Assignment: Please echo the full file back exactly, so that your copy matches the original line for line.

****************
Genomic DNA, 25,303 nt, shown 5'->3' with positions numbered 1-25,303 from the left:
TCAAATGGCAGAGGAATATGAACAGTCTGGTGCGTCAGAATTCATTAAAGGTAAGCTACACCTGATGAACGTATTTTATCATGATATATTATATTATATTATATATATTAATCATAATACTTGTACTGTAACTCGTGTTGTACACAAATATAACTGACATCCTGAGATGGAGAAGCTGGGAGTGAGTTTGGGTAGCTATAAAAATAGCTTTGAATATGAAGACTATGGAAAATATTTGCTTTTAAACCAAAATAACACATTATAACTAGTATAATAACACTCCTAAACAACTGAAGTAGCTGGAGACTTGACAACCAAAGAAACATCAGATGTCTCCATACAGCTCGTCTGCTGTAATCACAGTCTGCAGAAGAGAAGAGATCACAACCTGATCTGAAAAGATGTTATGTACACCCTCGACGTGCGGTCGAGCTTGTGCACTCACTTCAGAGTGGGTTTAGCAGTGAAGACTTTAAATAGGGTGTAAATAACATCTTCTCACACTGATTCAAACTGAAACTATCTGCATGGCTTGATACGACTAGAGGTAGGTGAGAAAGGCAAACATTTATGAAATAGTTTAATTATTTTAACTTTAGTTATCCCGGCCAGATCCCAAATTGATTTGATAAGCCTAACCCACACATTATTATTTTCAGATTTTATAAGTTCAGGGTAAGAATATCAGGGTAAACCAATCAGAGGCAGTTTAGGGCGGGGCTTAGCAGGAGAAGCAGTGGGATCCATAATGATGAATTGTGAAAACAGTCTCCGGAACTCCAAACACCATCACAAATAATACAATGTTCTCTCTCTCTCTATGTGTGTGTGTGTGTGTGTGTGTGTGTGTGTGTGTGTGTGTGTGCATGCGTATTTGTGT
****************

Genomic DNA, 25,303 nt, shown 5'->3' with positions numbered 1-25,303 from the left:
TCAAATGGCAGAGGAATATGAACAGTCTGGTGCGTCAGAATTCATTAAAGGTAAGCTACACCTGATGAACGTATTTTATCATGATATATTATATTATATTATATATATTAATCATAATACTTGTACTGTAACTCGTGTTGTACACAAATATAACTGACATCCTGAGATGGAGAAGCTGGGAGTGAGTTTGGGTAGCTATAAAAATAGCTTTGAATATGAAGACTATGGAAAATATTTGCTTTTAAACCAAAATAACACATTATAACTAGTATAATAACACTCCTAAACAACTGAAGTAGCTGGAGACTTGACAACCAAAGAAACATCAGATGTCTCCATACAGCTCGTCTGCTGTAATCACAGTCTGCAGAAGAGAAGAGATCACAACCTGATCTGAAAAGATGTTATGTACACCCTCGACGTGCGGTCGAGCTTGTGCACTCACTTCAGAGTGGGTTTAGCAGTGAAGACTTTAAATAGGGTGTAAATAACATCTTCTCACACTGATTCAAACTGAAACTATCTGCATGGCTTGATACGACTAGAGGTAGGTGAGAAAGGCAAACATTTATGAAATAGTTTAATTATTTTAACTTTAGTTATCCCGGCCAGATCCCAAATTGATTTGATAAGCCTAACCCACACATTATTATTTTCAGATTTTATAAGTTCAGGGTAAGAATATCAGGGTAAACCAATCAGAGGCAGTTTAGGGCGGGGCTTAGCAGGAGAAGCAGTGGGATCCATAATGATGAATTGTGAAAACAGTCTCCGGAACTCCAAACACCATCACAAATAATACAATGTTCTCTCTCTCTCTATGTGTGTGTGTGTGTGTGTGTGTGTGTGTGTGTGTGTGTGTGTGCATGCGTATTTGTGT